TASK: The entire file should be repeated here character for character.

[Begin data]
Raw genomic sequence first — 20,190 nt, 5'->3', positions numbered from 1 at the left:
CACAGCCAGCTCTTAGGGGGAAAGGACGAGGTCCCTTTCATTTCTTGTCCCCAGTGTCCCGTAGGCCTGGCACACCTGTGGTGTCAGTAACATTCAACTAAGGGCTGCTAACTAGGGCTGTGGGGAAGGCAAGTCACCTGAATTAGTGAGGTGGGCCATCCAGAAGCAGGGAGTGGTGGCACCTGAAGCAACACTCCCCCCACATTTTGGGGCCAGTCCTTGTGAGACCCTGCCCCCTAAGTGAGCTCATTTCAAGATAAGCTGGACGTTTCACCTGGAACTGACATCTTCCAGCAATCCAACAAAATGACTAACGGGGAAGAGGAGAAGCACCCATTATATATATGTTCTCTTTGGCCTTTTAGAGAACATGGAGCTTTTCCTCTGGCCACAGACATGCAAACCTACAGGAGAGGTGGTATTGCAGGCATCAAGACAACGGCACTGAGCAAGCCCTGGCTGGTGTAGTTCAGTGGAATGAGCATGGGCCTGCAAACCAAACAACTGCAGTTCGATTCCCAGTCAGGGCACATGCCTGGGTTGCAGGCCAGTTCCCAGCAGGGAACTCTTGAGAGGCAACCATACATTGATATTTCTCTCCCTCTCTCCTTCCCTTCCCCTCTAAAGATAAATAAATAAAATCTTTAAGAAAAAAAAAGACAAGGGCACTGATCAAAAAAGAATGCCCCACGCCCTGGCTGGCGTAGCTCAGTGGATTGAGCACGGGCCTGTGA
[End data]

Raw genomic sequence first — 20,190 nt, 5'->3', positions numbered from 1 at the left:
CACAGCCAGCTCTTAGGGGGAAAGGACGAGGTCCCTTTCATTTCTTGTCCCCAGTGTCCCGTAGGCCTGGCACACCTGTGGTGTCAGTAACATTCAACTAAGGGCTGCTAACTAGGGCTGTGGGGAAGGCAAGTCACCTGAATTAGTGAGGTGGGCCATCCAGAAGCAGGGAGTGGTGGCACCTGAAGCAACACTCCCCCCACATTTTGGGGCCAGTCCTTGTGAGACCCTGCCCCCTAAGTGAGCTCATTTCAAGATAAGCTGGACGTTTCACCTGGAACTGACATCTTCCAGCAATCCAACAAAATGACTAACGGGGAAGAGGAGAAGCACCCATTATATATATGTTCTCTTTGGCCTTTTAGAGAACATGGAGCTTTTCCTCTGGCCACAGACATGCAAACCTACAGGAGAGGTGGTATTGCAGGCATCAAGACAACGGCACTGAGCAAGCCCTGGCTGGTGTAGTTCAGTGGAATGAGCATGGGCCTGCAAACCAAACAACTGCAGTTCGATTCCCAGTCAGGGCACATGCCTGGGTTGCAGGCCAGTTCCCAGCAGGGAACTCTTGAGAGGCAACCATACATTGATATTTCTCTCCCTCTCTCCTTCCCTTCCCCTCTAAAGATAAATAAATAAAATCTTTAAGAAAAAAAAAGACAAGGGCACTGATCAAAAAAGAATGCCCCACGCCCTGGCTGGCGTAGCTCAGTGGATTGAGCACGGGCCTGTGA